Larry Carwell was an exceptional Iowa State football player from 1964-66. He was also a huge success as a professional, playing six seasons (1967-72) in the AFL for the Houston Oilers and New England Patriots, collecting 14 career interceptions along the way.
Today is a day we need to remember Carwell for something besides gridiron success, however.
On this day 33 years ago, Carwell lost his life serving his country.
Carwell entered the United States Drug Enforcement Administration in 1974 shortly after retiring from the pros. He soon became a special agent for the DEA, and on Jan. 9, 1984, Carwell, along with four Air Force servicemen, died in a helicopter crash during an anti-narcotics mission.
Carwell was sent to Miami with the task of stopping drug runners in the Bahamas. During the 1980s, cocaine smuggling was at its peak and the Bahamas was a key link in the smuggling chain.
Just off the coast of the Bahamas, his helicopter developed complications. The aircraft suffered from a dual engine flame out and crashed into the sea. All five bodies were never found.
Carwell was 39 years old.
A native of Campbell, Ohio, Carwell lettered three years at Iowa State as an outstanding defensive back. He tallied 127 tackles and picked off seven passes in his career. On Oct. 8, 1966, Carwell picked off two Kansas passes and returned the interceptions for 123 return yards. His interception return yardage that day is still a Cyclone school record.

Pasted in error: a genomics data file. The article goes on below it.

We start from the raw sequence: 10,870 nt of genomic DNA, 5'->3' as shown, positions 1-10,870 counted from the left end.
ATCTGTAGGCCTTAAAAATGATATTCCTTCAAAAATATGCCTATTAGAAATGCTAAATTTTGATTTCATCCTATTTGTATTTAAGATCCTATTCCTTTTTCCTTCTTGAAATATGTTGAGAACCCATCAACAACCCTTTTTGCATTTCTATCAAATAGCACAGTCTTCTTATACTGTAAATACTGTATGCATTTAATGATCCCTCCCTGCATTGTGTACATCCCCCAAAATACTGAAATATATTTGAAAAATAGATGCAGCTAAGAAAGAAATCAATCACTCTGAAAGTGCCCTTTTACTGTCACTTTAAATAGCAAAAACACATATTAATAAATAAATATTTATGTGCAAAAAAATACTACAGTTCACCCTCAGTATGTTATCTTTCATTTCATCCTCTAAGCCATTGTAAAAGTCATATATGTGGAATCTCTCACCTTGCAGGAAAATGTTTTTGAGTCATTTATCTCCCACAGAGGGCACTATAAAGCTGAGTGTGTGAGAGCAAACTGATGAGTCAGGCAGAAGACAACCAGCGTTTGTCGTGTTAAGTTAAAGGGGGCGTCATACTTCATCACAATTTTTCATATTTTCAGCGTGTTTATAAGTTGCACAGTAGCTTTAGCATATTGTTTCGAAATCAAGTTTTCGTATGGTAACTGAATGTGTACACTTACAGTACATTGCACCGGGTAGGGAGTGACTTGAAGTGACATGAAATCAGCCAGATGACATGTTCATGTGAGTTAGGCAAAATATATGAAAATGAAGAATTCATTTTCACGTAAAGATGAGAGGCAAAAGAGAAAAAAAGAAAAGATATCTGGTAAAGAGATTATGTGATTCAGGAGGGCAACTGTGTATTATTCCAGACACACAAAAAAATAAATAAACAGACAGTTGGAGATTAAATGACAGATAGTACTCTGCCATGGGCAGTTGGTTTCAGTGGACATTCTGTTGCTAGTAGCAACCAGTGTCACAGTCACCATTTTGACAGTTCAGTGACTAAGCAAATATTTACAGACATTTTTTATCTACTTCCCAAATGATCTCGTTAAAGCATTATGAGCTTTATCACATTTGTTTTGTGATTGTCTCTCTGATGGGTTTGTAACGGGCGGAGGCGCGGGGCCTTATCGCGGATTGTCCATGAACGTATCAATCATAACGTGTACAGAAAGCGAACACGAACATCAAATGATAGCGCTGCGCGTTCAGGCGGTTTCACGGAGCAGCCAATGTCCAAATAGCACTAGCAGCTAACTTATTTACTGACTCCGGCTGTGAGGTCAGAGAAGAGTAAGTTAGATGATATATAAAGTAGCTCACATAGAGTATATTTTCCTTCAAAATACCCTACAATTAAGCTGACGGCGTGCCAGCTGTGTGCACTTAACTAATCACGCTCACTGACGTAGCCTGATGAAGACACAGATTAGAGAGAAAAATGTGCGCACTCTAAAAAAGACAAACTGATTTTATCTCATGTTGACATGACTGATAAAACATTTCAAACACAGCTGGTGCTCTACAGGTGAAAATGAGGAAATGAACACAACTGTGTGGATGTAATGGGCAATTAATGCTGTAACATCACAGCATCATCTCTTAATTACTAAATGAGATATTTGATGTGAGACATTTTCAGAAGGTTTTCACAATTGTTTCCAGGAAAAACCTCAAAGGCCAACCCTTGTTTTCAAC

Carwell started over 50 games in the AFL during his distinguished professional career. He had five interceptions for the Patriots in 1971 and returned two interceptions for touchdowns in his career.
Unlike today’s professional athletes, players in the 1970s were underpaid. They needed a second career to survive, and Carwell was determined and ready for another challenge.
Anybody who knew Carwell would quickly tell you about his love of children and his hatred for drugs. He was sickened how drugs filtered down to kids and ruined their lives. He was going to join the fight and the DEA was his calling.
Carwell was stationed in Houston with the United States Department of Justice Drug Enforcement Administration’s Houston Field Division soon after becoming a special agent. He was a Sunday school teacher for a local Baptist church and active in drug prevention and sports programs in the community.
It was important for Carwell to set an example for his wife, Lural, and his two children, Larry Jr., Shauntel.
Without a doubt, he did just that, and his legacy is still visible today.
Carwell posthumously received the Association’s Medal of Valor in 1984 and the Houston office where he worked was dedicated as the Carwell Wallace Building in 1997. His high school, Campbell Memorial, also sponsors a $300 per year scholarship in his name to college-bound athletes to this day.
The world could definitely use more Larry Carwells.